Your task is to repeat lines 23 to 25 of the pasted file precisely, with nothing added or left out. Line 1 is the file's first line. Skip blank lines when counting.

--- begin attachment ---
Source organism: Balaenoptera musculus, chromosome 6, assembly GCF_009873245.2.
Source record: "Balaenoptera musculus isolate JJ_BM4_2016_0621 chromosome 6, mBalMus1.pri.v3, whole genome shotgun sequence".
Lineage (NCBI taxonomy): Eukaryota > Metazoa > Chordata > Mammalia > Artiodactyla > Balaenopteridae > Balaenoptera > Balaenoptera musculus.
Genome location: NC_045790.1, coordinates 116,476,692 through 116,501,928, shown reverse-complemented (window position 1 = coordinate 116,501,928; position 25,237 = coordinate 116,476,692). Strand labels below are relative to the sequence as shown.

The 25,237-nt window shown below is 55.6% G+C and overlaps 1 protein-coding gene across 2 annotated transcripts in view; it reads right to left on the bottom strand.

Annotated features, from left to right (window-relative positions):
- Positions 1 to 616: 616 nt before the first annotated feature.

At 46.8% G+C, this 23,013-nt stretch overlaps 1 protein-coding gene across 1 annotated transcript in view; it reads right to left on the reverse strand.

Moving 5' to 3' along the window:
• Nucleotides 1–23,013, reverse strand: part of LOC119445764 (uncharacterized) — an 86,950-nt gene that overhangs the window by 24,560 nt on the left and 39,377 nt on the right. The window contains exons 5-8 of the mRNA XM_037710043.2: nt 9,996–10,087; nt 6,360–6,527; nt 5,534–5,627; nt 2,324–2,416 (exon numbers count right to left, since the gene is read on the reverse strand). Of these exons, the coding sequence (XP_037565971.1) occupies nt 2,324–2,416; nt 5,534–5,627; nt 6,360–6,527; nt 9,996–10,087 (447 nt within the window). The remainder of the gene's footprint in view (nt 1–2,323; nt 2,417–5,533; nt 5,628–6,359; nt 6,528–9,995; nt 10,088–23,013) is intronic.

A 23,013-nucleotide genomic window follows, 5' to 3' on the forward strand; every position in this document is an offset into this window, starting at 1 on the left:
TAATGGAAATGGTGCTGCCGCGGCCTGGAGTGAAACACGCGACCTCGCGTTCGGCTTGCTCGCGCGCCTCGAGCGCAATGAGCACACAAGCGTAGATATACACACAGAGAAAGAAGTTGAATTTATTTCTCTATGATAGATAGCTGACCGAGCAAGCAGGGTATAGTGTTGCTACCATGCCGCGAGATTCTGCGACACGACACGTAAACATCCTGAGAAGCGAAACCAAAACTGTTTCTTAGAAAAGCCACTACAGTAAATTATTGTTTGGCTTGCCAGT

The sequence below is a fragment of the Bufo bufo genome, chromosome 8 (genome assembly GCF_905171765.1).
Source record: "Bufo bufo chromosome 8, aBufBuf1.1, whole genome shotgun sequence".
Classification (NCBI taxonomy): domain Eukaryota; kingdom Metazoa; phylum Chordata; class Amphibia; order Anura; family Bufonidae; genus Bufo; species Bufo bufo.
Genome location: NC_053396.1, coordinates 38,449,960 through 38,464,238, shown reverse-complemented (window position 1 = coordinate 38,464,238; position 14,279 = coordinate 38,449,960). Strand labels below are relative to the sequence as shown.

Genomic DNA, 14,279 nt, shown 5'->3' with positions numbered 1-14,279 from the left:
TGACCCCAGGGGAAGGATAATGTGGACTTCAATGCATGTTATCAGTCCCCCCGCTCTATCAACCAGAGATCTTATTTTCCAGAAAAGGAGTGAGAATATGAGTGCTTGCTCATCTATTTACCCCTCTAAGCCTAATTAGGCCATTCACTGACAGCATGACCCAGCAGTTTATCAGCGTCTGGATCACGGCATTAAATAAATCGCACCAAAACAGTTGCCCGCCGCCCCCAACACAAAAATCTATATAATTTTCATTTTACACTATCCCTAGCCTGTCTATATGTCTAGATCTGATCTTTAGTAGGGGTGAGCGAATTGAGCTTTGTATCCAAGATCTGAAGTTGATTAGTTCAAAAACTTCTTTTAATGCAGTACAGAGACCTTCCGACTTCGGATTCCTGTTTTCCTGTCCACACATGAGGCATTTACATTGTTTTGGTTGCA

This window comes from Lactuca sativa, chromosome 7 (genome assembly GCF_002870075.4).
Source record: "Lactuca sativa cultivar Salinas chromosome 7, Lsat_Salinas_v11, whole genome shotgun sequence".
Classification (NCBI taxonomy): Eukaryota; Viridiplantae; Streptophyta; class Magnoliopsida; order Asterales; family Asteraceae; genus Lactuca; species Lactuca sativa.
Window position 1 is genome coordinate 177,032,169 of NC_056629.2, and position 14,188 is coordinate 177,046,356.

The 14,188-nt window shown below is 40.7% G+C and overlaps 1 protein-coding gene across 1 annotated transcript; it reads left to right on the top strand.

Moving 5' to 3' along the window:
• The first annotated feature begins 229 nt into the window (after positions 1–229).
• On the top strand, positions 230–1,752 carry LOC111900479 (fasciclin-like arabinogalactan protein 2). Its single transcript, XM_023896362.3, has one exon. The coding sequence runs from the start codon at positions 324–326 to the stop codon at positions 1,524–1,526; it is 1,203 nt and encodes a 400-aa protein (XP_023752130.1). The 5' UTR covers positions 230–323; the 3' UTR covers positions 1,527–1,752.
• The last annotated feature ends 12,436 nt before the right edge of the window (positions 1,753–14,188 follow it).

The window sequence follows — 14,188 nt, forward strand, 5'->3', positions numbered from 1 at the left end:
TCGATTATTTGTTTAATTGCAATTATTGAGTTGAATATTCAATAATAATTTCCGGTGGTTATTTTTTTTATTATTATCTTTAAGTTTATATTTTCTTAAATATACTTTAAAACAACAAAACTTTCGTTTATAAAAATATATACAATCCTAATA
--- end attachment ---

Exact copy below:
The 14,188-nt window shown below is 40.7% G+C and overlaps 1 protein-coding gene across 1 annotated transcript; it reads left to right on the top strand.

Moving 5' to 3' along the window:
• The first annotated feature begins 229 nt into the window (after positions 1–229).